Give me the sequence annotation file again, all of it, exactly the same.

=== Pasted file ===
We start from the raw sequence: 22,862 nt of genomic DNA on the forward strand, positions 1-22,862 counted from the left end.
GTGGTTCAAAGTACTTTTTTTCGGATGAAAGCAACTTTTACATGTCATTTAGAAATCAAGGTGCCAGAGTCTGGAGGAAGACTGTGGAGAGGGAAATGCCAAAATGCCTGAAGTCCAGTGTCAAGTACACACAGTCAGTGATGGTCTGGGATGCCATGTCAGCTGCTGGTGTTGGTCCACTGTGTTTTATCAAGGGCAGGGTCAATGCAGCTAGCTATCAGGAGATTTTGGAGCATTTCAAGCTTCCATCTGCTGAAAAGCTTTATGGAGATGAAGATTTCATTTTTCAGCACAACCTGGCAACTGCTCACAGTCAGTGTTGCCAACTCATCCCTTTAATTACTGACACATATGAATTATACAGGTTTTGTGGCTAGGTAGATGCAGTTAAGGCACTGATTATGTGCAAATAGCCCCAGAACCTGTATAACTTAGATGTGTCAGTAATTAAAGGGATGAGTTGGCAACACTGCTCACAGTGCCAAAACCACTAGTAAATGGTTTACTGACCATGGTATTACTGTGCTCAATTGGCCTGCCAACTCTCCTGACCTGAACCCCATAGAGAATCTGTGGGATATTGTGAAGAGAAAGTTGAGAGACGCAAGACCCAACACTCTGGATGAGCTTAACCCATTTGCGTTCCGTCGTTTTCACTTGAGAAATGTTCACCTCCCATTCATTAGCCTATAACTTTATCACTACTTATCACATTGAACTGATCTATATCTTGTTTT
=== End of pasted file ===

We start from the raw sequence: 22,862 nt of genomic DNA on the forward strand, positions 1-22,862 counted from the left end.
GTGGTTCAAAGTACTTTTTTTCGGATGAAAGCAACTTTTACATGTCATTTAGAAATCAAGGTGCCAGAGTCTGGAGGAAGACTGTGGAGAGGGAAATGCCAAAATGCCTGAAGTCCAGTGTCAAGTACACACAGTCAGTGATGGTCTGGGATGCCATGTCAGCTGCTGGTGTTGGTCCACTGTGTTTTATCAAGGGCAGGGTCAATGCAGCTAGCTATCAGGAGATTTTGGAGCATTTCAAGCTTCCATCTGCTGAAAAGCTTTATGGAGATGAAGATTTCATTTTTCAGCACAACCTGGCAACTGCTCACAGTCAGTGTTGCCAACTCATCCCTTTAATTACTGACACATATGAATTATACAGGTTTTGTGGCTAGGTAGATGCAGTTAAGGCACTGATTATGTGCAAATAGCCCCAGAACCTGTATAACTTAGATGTGTCAGTAATTAAAGGGATGAGTTGGCAACACTGCTCACAGTGCCAAAACCACTAGTAAATGGTTTACTGACCATGGTATTACTGTGCTCAATTGGCCTGCCAACTCTCCTGACCTGAACCCCATAGAGAATCTGTGGGATATTGTGAAGAGAAAGTTGAGAGACGCAAGACCCAACACTCTGGATGAGCTTAACCCATTTGCGTTCCGTCGTTTTCACTTGAGAAATGTTCACCTCCCATTCATTAGCCTATAACTTTATCACTACTTATCACATTGAACTGATCTATATCTTGTTTT